Call For Easing Alcohol Restriction Sale Condemned In S Africa

President Nana Addo Dankwa Akufo-Addo Sunday announced the lifting of the ban imposed on in-person religious services and other public gatherings, as part of staggered measures to restore socio-economic life amid living with Covid-19.

However, congregants are supposed to wear face masks and observe a mandatory one-metre social distancing rule, and with a maximum of 100 people in any given space.

Services are not supposed to exceed one hour, while congregants are also required to strictly comply with hygiene protocols to ensure the safety of all.

Additionally, private burials, conferences, workshops, weddings, political activities, except rallies, can also be organised but also with a maximum of 100 persons.

In his 10th national broadcast on measures to contain the spread of COVID-19 on Sunday night, President Akufo-Addo, therefore, said effective Friday, June 5, Muslims could worship at the mosques, while Adventists followed suit on Saturday, June 6, with Christians who held services on Sundays, following on June 7.
The religious institutions are required to keep a register of names and contact details of all worshippers, amid frequent hand washing and the use of sanitizers.

Prior to the re-opening of churches and mosques, they must disinfect and fumigate their premises and put in place appropriate logistics to guarantee the safety of their members.

The President said the decision to ease the restrictions was based on a consensus that emerged from stakeholder consultations to ensure a strategic, controlled, progressive and safe easing of restrictions to get lives and economy back to normal.

He explained : “As I stated in my May Day address, a month ago, I am now in a position to outline the roadmap for easing safely the restrictions.

“Ours is going to be a phased approach, involving a selected list of public gatherings, based on their risk profile, socio-economic impact, and, most importantly, our capacity to enforce and to respond, in the event of a flair up in our number of infections.

“So, fellow Ghanaians, with effect from Friday, 5th June, we will begin Stage One of the process of easing restrictions.

“An abridged format for religious services can commence. Twenty-five percent (25%) attendance, with a maximum number of one hundred (100) congregants, can worship at a time in church or at the mosque, with a mandatory one – metre rule.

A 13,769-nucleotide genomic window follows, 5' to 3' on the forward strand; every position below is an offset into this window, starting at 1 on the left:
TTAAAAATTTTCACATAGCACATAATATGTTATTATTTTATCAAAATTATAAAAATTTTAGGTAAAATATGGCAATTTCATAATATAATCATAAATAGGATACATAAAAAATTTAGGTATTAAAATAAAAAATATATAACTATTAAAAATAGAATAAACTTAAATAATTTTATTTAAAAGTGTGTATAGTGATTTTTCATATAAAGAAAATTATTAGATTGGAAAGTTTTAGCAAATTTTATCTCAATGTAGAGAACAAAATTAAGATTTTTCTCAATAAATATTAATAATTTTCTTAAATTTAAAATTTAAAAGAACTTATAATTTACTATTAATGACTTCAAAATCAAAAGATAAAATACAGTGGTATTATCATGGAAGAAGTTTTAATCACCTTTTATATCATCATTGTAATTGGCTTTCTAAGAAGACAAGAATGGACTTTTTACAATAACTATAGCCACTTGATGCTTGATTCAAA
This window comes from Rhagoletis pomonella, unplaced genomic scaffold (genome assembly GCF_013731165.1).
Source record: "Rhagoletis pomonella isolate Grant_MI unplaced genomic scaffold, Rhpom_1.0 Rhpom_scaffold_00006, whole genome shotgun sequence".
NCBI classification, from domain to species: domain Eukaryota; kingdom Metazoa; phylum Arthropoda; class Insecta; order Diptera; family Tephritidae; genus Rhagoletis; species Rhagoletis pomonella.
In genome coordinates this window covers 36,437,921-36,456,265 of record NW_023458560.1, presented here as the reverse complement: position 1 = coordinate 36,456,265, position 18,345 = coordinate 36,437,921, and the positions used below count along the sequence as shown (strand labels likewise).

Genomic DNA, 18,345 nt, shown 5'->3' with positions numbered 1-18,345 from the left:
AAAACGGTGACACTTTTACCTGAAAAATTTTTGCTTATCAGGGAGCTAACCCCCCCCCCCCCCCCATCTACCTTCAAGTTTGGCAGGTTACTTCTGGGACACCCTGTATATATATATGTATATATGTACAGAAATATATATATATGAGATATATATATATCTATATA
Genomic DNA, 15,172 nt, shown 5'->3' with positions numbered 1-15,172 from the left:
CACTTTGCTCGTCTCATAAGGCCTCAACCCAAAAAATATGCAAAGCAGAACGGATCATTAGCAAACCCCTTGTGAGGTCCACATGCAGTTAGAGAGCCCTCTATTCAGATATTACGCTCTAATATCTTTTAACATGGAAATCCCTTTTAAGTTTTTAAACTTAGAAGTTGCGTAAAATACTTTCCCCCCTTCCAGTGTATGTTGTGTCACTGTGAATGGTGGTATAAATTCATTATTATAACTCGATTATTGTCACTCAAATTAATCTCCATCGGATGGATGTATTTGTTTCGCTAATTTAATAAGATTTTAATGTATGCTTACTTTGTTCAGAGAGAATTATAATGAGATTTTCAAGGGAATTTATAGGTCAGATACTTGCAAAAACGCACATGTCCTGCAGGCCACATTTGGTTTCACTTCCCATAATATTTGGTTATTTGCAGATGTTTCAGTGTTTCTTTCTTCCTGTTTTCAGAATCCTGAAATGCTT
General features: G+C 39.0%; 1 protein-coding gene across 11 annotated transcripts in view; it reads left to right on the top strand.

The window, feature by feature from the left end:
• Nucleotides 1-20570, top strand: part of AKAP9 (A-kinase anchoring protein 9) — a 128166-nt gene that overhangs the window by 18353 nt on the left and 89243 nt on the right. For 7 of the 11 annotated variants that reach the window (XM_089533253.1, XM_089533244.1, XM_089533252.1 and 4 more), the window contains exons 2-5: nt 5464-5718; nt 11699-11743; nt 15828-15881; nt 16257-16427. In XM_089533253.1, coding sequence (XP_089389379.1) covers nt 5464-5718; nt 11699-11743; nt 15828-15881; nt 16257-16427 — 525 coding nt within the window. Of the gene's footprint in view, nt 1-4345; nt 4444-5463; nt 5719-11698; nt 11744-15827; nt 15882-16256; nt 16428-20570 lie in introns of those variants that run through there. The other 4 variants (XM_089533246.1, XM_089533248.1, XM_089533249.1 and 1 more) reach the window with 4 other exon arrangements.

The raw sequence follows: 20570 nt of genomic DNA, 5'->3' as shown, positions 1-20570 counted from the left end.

“They must work with the designated, regulatory bodies and undertake test runs of the protocols I have outlined.
” I would appeal to them, in the case of Christians, on the first Sunday of re-opening, i.e. 7th June, in the case of the Adventists, Saturday, 6th June, and in the case of Muslims, on the first Friday, i.e. Ṣalāt al-Jumuʿah on 5th June, to dedicate their worship to prayers for the nation in these challenging times. ”

President Akufo-Addo said the Minister for Religious Affairs would tomorrow, Monday, 1st June, outline, in detail, the specific guidelines for the safe reopening of the churches and mosques

On the reopening of schools, President Akufo-Addo said effective Monday, June 15, final year students of Junior High Schools(JHS), Senior High Schools(SHS) and Universities will resume for classes.

All final year students of educational and training institutions, which were being managed by Ministries other than the Education Ministry, were to return to complete their exit examinations.

Final year university students were to report to campus on June 15;, SHS 3 students together with SHS2 Gold Track students on June 22; whilst the JHS 3 reported on June 29 he said .

All JHS 3 classes will comprise a maximum of 30 students, SHS classes 25 and University lectures will take half the class size.

After Ghana recorded its first two COVID-19 cases on March 12, the Government started implementing a raft taken of measures to contain the respiratory disease.

They include the closure of the country’s borders, setting up of screening centres at the various points of entry, creation of holding rooms for suspected COVID-19 cases, isolation and treatment centres.

Other measures include closure of schools, churches, mosques, drinking spots and ban on conferences, festivals and sporting activities across the country.

Government also activated Public Health Emergency Management Structures at all levels, with the creation of Emergency Management Committees to initiate preparedness activities and enhanced surveillance for respiratory diseases.

Government additionally imposed a three-week partial lockdown on epicentres of the virus, including Accra, Tema, Kasoa and Greater Kumasi.

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